xorl %eax, %eax

Book: Understanding the Linux Kernel (3rd Edition)

with one comment

I couldn’t believe it when someone yesterday told me that I haven’t posted a review about the classic ULK (commonly used abbreviation for “Understanding the Linux Kernel”). I have a hardcopy of this book since the day when sin left Athens and gave me his copy of this book. I had previously read it in eBook but since then I have read it numerous times. Here is a more detailed review that I hope you will find useful.



Title: Understanding the Linux kernel
Authors: Daniel P. Bovet and Marco Cesati

Chapter 1. Introduction
This is not such a technical chapter since it deals with UNIX-like operating systems in general. Here you can learn about general operating system design issues including hardware dependencies as well as some Linux specific information like kernel versioning, kernel architecture, etc.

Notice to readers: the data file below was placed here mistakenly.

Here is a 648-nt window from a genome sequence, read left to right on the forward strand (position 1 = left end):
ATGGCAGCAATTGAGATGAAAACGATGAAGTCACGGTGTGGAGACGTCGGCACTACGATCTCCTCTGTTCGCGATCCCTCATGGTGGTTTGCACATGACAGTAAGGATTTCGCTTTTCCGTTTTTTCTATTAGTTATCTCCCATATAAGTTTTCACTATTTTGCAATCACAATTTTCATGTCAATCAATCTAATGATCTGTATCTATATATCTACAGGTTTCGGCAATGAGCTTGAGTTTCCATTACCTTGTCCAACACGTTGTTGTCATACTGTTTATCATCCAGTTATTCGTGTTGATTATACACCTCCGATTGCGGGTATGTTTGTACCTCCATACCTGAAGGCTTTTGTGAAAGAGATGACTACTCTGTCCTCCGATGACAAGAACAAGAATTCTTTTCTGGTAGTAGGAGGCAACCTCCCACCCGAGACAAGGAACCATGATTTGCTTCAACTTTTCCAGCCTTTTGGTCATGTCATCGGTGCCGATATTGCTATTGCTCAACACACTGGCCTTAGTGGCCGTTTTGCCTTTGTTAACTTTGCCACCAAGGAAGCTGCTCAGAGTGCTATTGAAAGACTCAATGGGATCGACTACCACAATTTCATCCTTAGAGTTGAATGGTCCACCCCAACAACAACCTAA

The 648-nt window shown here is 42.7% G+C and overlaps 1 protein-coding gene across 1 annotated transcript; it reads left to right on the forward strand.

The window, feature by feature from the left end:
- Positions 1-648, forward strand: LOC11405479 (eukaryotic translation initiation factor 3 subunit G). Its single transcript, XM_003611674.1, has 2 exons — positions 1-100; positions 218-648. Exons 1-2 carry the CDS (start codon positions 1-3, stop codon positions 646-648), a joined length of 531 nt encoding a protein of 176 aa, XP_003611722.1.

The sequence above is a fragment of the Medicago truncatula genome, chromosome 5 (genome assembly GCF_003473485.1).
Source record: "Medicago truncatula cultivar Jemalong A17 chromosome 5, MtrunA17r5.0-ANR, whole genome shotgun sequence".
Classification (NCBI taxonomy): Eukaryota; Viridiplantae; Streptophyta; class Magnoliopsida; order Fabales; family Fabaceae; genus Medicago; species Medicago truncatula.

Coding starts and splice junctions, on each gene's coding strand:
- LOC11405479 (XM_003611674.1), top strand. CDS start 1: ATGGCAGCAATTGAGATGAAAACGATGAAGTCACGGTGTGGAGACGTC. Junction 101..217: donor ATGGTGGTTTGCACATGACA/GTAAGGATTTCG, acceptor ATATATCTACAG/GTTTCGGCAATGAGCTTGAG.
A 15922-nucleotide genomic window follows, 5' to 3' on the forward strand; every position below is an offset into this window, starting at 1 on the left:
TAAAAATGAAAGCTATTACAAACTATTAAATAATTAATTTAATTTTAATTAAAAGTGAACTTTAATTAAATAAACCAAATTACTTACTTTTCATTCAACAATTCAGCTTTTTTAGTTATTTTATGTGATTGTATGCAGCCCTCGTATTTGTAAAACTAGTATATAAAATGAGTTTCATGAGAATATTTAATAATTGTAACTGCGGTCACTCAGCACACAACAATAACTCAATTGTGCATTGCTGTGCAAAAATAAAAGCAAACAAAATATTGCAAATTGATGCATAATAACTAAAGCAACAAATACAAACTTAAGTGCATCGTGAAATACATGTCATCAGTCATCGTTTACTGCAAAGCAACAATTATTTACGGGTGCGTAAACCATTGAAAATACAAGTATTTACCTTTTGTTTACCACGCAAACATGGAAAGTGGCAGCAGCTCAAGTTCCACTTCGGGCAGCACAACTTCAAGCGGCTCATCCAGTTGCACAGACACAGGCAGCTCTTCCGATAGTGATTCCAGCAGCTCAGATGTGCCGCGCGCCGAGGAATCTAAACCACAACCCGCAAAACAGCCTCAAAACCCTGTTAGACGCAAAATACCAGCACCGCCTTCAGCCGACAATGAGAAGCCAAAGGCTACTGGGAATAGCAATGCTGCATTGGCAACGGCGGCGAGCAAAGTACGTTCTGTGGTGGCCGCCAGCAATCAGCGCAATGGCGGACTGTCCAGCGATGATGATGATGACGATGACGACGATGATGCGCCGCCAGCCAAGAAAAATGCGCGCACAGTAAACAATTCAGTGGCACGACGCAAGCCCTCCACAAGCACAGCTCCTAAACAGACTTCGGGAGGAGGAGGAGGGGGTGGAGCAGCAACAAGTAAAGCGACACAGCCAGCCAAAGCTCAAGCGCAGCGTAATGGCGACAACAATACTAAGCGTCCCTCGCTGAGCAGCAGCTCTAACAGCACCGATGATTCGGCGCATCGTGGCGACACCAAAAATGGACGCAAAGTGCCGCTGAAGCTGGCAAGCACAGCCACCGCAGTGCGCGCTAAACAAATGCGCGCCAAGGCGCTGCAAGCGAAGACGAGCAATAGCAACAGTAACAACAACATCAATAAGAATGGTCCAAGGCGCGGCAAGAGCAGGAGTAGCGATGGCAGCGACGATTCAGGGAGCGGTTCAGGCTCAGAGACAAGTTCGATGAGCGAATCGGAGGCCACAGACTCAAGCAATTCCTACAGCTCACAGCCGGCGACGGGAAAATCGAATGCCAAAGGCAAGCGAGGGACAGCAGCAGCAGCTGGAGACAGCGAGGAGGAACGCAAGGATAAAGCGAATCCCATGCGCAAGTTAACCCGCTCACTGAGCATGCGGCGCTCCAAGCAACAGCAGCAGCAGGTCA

Chapter 2. Memory Addressing
Probably one of the most popular chapters of this book. It discusses in a good amount of detail hardware segmentation even though it’s not that popular nowadays. Then authors provide a detailed overview of Linux kernel’s segmentation as well as hardware paging. The next topic is the Physical Address Extension (PAE) mechanism and 64-bit architecture concepts. Clearly, the following sections are dedicated to physical memory topics which ends with Translation Lookaside Buffers (TLB) handling.

Chapter 3. Processes
After describing the the process descriptor it dives into the details of process descriptor handling and management in Linux kernel. Next, we have various details regarding relationships among processes which leads to processes’ organization in queues. The next topic is resource limits and context switch. The chapter continues to the exact steps for creating and destroying processes and kernel threads.

Chapter 4. Interrupts and Exceptions